Then just a couple days ago the bulb in the paper lantern that serves as an overhead light in my bedroom popped when I turned it on. I started to wonder what was going on. Maybe the circuit was having problems, but everything else that was plugged in, my computer, the chargers, the fan, the two remaining lamps (last ones standing) were all just fine. It had to be the bulb. Or maybe all the lamps were breaking at once.

Then yesterday the lamp on the dresser popped when I tried to get a little light to see into the closet. I was down to two low-powered lamps in my room, not enough to make it through another gloomy, rainy day.

So today I finally asked my dad to check it out.

Good sport that he is, he bent down to see if they were plugged in, tried other light bulbs from lamps that were working in them, reset the ground fault interruptor (whatever that is). Turns out the replacement light bulb I’d been cycling around wasn’t good. This problem is fixable.

But four bulbs in one week? Three in the same room? He said there could have been some shock wave that went through the system. Apparently just in my room.

And at my desk at work, 16.7 miles away from home.

Some surge of power, perhaps. Maybe I had put new bulbs in all at once. Maybe I used up the wattage too evenly.

I thought about it a lot, wondered if there was some cosmic, spiritual significance to it. What do you learn when your light bulbs go out in tandem? Is this a special message? I wasn’t getting any accompanying revelation, just confusion.

So I just went to Walgreen’s and got four new bulbs. There wasn’t much else to do.

I’d like for there to be a nice parallel here, some metaphor from which I can learn a truth about how I’m supposed to live, but I think the point is that when your light bulbs go out there isn’t much cosmic significance, and you certainly won’t get very far until you replace them.



I went on a retreat this weekend with this group of women. And knowing me, you’ll know what I want to do with this topic. I’ll want to ask: What does it mean to retreat? Why did we retreat?

And I’ll tell you that it’s stepping back when we know we need reinforcements and can’t handle the battle on our own. And I’ll support it with Webster’s Online Dictionary.

And then I’ll say something about why it’s important to be still and rest because our world is too hectic, and we don’t do that enough.

And that will all be true.

But I figure since that’s predictable, I won’t say that. Because this weekend was anything but predictable. First off, I wasn’t planning to go. It was one of those things that was announced, and I saw it and thought huh, that’s the kind of thing I would like to do.

I don’t normally need a personal invitation to join in on all that life has to offer, but this time I didn’t really get around to deciding until Dena came up on me on Easter and asked me if I wanted to go.

Apathy sometimes keeps us from doing something that might bring great blessing. Do I need a getaway? Probably not that badly. Nothing’s going wrong in my life. Not really.

But she asked, and I said yes.

Then, during my week I started thinking about it and found that I was quite looking forward to Friday afternoon when we’d drive up north. A whole weekend without responsibility with some really lovely women who go to my church, where someone else cooks great food, where the whole point is to connect on a deeper level with each other, and in a log cabin.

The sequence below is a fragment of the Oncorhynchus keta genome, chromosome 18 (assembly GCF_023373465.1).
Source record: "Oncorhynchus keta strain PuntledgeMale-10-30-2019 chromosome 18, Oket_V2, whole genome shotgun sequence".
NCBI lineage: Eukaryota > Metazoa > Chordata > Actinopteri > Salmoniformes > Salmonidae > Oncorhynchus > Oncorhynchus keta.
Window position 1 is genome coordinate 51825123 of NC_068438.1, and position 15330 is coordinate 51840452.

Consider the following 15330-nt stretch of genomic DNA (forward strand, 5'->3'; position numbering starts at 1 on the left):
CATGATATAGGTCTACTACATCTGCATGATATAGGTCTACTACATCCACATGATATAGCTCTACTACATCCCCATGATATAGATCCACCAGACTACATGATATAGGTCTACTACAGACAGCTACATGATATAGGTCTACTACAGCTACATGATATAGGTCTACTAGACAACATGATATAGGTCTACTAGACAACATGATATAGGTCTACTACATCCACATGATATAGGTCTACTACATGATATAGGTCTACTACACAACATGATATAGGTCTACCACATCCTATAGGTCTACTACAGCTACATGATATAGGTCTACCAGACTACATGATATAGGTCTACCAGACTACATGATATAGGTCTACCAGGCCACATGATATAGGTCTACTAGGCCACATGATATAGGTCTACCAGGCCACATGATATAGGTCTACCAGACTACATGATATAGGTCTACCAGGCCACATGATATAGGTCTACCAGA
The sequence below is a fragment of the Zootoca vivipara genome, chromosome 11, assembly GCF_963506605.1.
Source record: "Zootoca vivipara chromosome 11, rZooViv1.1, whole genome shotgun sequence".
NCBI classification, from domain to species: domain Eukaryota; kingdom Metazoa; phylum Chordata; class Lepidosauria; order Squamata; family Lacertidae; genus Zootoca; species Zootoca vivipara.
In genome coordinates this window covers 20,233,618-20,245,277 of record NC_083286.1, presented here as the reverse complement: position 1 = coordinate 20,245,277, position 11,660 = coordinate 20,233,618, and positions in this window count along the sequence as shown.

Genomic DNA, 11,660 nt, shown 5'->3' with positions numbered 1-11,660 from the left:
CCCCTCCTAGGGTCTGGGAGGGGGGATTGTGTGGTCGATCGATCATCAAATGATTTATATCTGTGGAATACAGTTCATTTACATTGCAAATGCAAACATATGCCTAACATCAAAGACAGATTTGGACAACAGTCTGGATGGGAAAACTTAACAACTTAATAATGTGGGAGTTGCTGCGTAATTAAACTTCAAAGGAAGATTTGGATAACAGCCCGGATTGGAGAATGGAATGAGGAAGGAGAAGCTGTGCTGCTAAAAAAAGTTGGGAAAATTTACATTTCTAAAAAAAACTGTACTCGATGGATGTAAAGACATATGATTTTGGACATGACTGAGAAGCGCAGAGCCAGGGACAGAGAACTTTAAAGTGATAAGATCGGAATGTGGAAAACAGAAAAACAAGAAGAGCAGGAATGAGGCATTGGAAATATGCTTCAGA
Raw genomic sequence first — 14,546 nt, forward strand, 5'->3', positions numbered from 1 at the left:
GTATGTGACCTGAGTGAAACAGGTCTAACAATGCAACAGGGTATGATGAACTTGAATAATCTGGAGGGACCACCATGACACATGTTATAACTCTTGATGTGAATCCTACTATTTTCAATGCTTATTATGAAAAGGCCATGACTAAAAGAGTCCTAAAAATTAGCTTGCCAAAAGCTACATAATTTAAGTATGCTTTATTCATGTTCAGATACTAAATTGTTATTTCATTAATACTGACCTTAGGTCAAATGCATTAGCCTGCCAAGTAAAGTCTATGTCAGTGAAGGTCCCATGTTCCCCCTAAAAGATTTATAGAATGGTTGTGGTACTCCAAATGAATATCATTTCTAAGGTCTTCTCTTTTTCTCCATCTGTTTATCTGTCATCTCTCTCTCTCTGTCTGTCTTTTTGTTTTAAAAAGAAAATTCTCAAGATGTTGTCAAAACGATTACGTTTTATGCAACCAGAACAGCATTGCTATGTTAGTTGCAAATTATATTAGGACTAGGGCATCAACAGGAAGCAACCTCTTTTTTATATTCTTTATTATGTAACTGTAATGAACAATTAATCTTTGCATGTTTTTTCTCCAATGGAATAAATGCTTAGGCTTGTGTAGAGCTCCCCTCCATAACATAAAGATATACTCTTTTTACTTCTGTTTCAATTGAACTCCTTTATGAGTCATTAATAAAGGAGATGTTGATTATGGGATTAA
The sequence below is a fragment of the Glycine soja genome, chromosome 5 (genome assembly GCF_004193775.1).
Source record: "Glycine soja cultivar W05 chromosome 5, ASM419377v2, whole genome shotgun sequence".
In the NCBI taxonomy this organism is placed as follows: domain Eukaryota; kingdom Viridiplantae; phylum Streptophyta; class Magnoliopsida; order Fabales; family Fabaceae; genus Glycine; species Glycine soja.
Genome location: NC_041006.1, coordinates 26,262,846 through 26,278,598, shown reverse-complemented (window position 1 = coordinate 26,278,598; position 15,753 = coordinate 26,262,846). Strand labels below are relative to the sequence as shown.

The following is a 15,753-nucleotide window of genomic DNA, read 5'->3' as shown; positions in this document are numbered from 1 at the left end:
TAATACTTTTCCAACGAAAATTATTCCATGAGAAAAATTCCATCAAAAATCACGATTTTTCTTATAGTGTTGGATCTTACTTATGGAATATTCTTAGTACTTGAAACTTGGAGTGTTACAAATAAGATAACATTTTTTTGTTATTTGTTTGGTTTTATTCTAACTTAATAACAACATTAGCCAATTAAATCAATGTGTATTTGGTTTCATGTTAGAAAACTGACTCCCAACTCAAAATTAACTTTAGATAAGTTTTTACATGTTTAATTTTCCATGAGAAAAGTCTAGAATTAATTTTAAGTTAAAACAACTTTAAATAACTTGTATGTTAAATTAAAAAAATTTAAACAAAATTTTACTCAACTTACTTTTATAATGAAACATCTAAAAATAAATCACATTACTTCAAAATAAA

I didn’t know I needed the break until I took it. A break from the hecticness, from bring connected to everyone online all the time, from being task-oriented and productive.

Instead we talked and laughed and took a walk to hold bunnies (BUNNIES! My mom can attest to my deep love for them) and played the world’s longest game of Uno. We laughed some more and settled down to share passages of scripture that are meaningful to us. Inevitably, our stories came out piecemeal, and each challenge and joy shared was met with empathy.

We’re more connected than we know.

There’s more to say about it, but I think even if I keep saying more I won’t fully encompass the connections that were made, the fun that was had, and the Spirit that was felt.

Plus, I’m looking forward to sleeping in my own bed again. Don’t get me wrong, I’d sleep on that thin mattress again for such a wholly fulfilling weekend, but my pillow is calling.

Head colds and validation

There are tissues all over my floor. I have made it in the trash receptacle once. I told my dad last night that I’ve sneezed so many times my head feels like a Magic Eight ball that got stuck between responses because you shook it too hard looking for answers.

He was sympathetic to my pain but also wanted to know how I knew what a Magic Eight ball was. “That’s from my era.”

“I think my Barbies had one. Like the seventies Barbie.” I can’t remember her name now and inexplicably feel guilty for that.

I’m really not feeling that bad anymore. There’s just a lot of gunk in my head. I’ve been sneezing. It’s a cold. So many things could be worse.

I’m spacey when I get head colds. I think this is common. Like, I’ve been meaning to make pancakes for about an hour now and getting distracted. I can’t remember where I put my phone, either.

The phone is important because I was texting one of my friends who is still back at school. And now I can’t respond. It was a good conversation; it’s a good friendship. Like my friend who told me that I had a mouse in my glove compartment, this friend is one who makes me better.

We’re both trying to work through what it means to grow up and how we deal with feelings and thoughts and insecurities and all that. There’s no manual for this. But we both know it’s not meant to be done in isolation.

I texted her this morning and asked how her week was. I really wanted to know. I don’t bump into her on the sidewalk or at the library anymore, so it’s important to be intentional about asking.

I also really wanted her to validate a feeling. And really didn’t want to own up to it.

You know the type, where you feel like you shouldn’t feel the way you do because it’s selfish or ungrateful or discontent or inappropriate for the situation. But you still feel that way and need someone to remind you that you’re human and have to work through feelings instead of shoving them  into your closet to fester.

Some days, I don’t deal with it and shove it into the closet. But it always finds its way out for another encounter another day. So it’s best to just own up. Because the only antidote to feeling like you shouldn’t feel the way you feel is empathy.

So I told her. And she said, “That’s normal. You’re human.” And I nodded to myself, and we talked about it some more.

You’d think I’d be able to remind myself of that. Some days, I can. Some days, I need someone else to remind me.

If I needed her to, she’d validate this cold. But I can give this all the validation it needs. Somehow, I feel pancakes will help with this.

And where did I put my phone?